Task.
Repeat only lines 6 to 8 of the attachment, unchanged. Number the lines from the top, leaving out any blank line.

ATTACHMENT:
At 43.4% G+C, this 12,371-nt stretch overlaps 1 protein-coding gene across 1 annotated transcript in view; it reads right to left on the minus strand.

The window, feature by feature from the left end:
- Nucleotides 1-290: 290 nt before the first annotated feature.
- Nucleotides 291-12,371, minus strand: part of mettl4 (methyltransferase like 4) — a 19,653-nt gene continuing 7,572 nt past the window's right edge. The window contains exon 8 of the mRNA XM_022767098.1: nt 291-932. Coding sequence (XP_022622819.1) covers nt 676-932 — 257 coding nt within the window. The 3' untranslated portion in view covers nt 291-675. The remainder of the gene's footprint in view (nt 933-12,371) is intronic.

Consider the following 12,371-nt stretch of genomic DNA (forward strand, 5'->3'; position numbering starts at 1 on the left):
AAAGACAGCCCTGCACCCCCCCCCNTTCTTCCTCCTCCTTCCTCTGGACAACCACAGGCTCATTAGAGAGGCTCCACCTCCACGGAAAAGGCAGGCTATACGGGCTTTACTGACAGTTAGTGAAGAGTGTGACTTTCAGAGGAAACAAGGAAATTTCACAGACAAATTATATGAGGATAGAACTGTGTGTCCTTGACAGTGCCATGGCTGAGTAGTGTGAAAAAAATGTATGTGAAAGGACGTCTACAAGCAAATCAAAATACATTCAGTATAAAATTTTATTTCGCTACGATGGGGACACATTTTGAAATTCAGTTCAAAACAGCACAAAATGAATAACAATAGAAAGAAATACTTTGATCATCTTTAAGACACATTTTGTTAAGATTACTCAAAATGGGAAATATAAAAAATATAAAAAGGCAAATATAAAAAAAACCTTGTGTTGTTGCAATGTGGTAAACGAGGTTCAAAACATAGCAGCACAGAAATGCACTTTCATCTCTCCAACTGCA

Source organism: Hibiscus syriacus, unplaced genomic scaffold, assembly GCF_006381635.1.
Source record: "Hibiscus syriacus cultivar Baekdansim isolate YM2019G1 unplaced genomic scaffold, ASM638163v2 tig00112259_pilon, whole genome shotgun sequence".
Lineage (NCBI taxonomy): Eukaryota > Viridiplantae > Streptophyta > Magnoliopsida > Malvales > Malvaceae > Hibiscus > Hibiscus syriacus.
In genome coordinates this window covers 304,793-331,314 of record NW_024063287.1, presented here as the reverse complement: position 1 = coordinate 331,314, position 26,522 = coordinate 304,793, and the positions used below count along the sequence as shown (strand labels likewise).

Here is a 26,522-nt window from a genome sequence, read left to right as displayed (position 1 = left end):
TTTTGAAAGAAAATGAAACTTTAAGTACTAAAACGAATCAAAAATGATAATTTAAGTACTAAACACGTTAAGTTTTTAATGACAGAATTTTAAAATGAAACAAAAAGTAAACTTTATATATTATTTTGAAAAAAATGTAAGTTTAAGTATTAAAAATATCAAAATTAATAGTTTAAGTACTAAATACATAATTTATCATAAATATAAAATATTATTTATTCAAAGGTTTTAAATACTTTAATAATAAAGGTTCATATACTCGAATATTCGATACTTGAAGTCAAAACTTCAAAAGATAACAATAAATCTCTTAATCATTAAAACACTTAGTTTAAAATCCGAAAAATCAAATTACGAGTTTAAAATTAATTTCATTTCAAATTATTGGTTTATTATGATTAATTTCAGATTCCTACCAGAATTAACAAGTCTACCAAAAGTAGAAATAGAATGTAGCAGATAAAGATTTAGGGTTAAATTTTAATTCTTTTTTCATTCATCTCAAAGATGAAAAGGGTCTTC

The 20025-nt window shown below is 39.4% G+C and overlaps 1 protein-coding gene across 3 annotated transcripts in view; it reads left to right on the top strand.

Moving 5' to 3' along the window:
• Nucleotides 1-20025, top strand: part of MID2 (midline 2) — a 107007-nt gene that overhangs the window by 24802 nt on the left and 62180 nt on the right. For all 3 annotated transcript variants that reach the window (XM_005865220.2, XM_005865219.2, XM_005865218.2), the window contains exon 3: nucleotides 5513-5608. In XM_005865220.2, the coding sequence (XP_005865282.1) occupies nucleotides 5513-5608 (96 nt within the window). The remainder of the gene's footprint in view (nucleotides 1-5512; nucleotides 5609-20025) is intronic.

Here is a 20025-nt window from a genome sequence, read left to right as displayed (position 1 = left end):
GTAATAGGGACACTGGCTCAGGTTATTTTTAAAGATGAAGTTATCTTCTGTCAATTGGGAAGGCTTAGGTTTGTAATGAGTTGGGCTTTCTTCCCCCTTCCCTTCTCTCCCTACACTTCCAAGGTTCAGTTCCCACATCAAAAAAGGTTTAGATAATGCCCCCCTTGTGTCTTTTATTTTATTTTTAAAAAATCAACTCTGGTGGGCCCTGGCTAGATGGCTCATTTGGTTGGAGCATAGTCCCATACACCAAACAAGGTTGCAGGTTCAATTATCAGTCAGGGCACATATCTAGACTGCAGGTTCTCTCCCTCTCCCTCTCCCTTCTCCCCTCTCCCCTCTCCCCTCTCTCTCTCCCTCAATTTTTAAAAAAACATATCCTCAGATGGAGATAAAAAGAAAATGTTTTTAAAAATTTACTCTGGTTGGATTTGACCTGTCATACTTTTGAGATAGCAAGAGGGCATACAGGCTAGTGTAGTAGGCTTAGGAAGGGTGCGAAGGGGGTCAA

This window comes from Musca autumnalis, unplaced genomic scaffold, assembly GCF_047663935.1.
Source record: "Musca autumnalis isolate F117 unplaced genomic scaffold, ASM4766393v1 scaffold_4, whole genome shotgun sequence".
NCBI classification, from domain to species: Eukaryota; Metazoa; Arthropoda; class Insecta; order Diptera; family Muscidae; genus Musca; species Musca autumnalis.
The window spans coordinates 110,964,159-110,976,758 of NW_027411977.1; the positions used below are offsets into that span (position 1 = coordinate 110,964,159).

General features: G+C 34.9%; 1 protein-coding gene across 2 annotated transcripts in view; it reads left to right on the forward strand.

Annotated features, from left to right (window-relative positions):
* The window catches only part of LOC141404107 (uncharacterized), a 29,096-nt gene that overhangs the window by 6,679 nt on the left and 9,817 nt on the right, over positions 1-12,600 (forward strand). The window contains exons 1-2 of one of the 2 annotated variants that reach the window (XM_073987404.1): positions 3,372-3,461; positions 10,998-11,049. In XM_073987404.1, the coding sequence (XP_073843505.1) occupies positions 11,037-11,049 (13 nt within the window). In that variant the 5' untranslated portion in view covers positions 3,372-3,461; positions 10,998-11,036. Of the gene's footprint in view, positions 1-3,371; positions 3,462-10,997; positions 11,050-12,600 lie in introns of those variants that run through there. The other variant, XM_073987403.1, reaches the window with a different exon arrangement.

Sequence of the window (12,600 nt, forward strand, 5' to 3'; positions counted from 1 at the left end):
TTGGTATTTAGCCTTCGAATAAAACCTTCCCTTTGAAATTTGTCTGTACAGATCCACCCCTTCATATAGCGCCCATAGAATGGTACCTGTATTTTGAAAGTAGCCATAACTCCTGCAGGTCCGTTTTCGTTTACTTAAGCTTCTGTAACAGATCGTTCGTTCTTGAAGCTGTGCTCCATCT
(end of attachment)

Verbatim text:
AAAGACAGCCCTGCACCCCCCCCCNTTCTTCCTCCTCCTTCCTCTGGACAACCACAGGCTCATTAGAGAGGCTCCACCTCCACGGAAAAGGCAGGCTATACGGGCTTTACTGACAGTTAGTGAAGAGTGTGACTTTCAGAGGAAACAAGGAAATTTCACAGACAAATTATATGAGGATAGAACTGTGTGTCCTTGACAGTGCCATGGCTGAGTAGTGTGAAAAAAATGTATGTGAAAGGACGTCTACAAGCAAATCAAAATACATTCAGTATAAAATTTTATTTCGCTACGATGGGGACACATTTTGAAATTCAGTTCAAAACAGCACAAAATGAATAACAATAGAAAGAAATACTTTGATCATCTTTAAGACACATTTTGTTAAGATTACTCAAAATGGGAAATATAAAAAATATAAAAAGGCAAATATAAAAAAAACCTTGTGTTGTTGCAATGTGGTAAACGAGGTTCAAAACATAGCAGCACAGAAATGCACTTTCATCTCTCCAACTGCA

Source organism: Hibiscus syriacus, unplaced genomic scaffold, assembly GCF_006381635.1.
Source record: "Hibiscus syriacus cultivar Baekdansim isolate YM2019G1 unplaced genomic scaffold, ASM638163v2 tig00112259_pilon, whole genome shotgun sequence".